Courting Islamic finance : Many hurdles remain

By Megan Harman

The Canadian financial services industry is still a long way from meeting the specific demands of Canada’s growing Muslim population. But some Canadian firms are taking steps to address this potentially lucrative market.

Although previous forays into Islamic investment products have failed, new efforts to develop other financial services for the Muslim population are showing promise.

Islam-based financial products are consistent with Shariah principles, which govern all aspects of a Muslim person’s life. From a financial perspective, Shariah prohibits numerous conventional practices, such as the payment and acceptance of interest fees, speculative transactions, highly leveraged investing and investing in sectors such as alcohol, gambling and financial services.

Financial services that satisfy these requirements already represent a US$1-trillion industry worldwide, with Moody’s Investors Service Inc. recently estimating that it could eventually reach US$5 trillion.

“We have a growing Muslim community in Canada that is prominent and increasingly well heeled, and seems to be interested in adopting Islamic finance,” says Jeffrey Graham, a partner with the Toronto office of law firm Borden Ladner Gervais LLP, who heads the firm’s Islamic finance focus group.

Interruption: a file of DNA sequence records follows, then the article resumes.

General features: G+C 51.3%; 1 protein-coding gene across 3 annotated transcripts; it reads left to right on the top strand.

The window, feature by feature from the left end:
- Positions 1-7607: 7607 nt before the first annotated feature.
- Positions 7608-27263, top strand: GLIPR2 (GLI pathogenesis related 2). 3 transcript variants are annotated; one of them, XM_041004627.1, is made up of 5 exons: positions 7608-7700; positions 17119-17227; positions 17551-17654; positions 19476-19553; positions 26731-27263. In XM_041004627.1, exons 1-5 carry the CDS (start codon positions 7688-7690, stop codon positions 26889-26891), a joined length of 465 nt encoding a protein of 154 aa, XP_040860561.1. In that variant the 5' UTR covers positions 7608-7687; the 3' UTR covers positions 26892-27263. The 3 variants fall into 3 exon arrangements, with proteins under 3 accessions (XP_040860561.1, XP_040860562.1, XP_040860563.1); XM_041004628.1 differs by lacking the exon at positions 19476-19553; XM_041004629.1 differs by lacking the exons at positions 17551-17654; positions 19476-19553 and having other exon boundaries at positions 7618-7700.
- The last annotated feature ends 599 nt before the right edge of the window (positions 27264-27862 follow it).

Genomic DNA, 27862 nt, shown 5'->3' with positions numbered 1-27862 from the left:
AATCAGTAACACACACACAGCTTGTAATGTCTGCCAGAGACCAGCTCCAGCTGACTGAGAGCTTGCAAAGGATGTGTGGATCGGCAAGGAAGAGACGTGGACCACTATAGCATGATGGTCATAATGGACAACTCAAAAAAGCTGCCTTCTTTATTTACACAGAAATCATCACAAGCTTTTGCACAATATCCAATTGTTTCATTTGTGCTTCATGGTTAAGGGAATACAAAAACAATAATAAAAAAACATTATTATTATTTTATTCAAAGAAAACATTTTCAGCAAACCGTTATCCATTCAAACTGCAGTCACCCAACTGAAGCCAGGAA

Indeed, the one million-strong Muslim population in Canada has roughly doubled in size over the past decade — and financial services firms are eager to tap into that market. A number of firms turned up at the inaugural conference of the Usury-Free Association of North America, an organization committed to promoting Islamic finance.

Centennial College in Toronto launched a certification course on Islamic finance this spring. The first session of the course was filled to capacity with financial services industry employees.